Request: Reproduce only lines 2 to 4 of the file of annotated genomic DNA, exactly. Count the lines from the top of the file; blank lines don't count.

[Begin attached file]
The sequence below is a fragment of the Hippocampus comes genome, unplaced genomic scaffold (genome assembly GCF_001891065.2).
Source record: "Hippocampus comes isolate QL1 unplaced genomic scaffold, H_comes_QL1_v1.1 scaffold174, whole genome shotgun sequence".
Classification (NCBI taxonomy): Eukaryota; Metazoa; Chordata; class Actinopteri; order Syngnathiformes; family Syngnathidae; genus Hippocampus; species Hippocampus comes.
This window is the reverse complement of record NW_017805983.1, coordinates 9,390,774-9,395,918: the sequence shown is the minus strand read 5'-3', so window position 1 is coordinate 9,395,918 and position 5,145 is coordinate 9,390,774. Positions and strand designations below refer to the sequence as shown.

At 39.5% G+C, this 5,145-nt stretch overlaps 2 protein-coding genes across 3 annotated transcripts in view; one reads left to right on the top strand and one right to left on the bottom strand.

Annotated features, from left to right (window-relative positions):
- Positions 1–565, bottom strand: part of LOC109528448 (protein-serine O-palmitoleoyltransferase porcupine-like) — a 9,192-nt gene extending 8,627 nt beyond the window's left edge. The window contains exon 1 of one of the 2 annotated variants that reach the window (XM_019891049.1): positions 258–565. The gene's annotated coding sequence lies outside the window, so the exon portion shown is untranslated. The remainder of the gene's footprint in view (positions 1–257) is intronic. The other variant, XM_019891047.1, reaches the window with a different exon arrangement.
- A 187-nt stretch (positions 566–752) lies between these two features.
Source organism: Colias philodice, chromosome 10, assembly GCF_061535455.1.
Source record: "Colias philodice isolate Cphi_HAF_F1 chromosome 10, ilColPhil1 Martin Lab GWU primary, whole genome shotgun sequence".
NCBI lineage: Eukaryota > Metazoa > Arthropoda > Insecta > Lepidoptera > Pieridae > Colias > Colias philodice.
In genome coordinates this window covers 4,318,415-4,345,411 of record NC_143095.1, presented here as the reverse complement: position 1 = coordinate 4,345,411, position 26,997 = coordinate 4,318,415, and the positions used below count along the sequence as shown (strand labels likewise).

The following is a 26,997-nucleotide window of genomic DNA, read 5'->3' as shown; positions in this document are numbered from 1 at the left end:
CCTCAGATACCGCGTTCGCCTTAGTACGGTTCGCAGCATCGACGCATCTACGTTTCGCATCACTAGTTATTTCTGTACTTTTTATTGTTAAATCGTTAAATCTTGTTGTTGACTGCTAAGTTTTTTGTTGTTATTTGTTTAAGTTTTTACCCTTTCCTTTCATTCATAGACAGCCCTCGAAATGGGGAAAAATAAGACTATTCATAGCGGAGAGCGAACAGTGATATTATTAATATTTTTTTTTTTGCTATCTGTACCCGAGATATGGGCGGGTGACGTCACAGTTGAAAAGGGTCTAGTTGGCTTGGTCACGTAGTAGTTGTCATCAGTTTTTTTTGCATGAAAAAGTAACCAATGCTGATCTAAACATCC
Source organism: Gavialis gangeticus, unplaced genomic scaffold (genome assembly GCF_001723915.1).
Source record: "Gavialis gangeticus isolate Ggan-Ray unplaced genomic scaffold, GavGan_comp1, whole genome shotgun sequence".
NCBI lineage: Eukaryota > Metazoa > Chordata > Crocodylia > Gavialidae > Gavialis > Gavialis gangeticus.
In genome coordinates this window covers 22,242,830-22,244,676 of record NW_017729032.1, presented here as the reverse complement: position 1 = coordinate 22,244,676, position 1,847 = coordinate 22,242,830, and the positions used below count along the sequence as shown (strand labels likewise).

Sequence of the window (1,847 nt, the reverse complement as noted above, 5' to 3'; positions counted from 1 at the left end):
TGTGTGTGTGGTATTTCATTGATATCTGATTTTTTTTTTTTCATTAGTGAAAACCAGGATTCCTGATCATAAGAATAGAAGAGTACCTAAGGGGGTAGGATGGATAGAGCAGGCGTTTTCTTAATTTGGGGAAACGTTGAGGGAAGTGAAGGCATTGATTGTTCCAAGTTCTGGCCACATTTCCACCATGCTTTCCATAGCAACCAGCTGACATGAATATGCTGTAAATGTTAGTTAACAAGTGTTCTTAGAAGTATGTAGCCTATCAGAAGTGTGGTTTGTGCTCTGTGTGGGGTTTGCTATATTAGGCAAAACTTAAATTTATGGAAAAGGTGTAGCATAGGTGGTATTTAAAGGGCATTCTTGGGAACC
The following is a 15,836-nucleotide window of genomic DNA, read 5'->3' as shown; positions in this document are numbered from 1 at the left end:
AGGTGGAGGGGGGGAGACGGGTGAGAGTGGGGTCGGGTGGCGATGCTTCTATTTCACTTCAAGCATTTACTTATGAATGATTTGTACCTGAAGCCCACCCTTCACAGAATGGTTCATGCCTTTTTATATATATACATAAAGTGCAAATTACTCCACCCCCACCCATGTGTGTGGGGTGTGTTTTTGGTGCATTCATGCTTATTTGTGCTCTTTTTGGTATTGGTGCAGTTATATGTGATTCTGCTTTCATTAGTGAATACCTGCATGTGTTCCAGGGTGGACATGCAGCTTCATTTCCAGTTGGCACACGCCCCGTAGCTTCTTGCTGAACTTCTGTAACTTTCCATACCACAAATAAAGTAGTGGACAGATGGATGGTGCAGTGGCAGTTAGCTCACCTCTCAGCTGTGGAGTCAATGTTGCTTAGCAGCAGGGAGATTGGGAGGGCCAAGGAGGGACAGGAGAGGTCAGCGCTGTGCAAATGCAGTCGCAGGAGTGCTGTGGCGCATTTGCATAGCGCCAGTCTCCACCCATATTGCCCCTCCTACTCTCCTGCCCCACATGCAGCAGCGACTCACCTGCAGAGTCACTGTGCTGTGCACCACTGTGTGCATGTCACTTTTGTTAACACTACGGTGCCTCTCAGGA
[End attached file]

Source record: "Hippocampus comes isolate QL1 unplaced genomic scaffold, H_comes_QL1_v1.1 scaffold174, whole genome shotgun sequence".
Classification (NCBI taxonomy): Eukaryota; Metazoa; Chordata; class Actinopteri; order Syngnathiformes; family Syngnathidae; genus Hippocampus; species Hippocampus comes.
This window is the reverse complement of record NW_017805983.1, coordinates 9,390,774-9,395,918: the sequence shown is the minus strand read 5'-3', so window position 1 is coordinate 9,395,918 and position 5,145 is coordinate 9,390,774. Positions and strand designations below refer to the sequence as shown.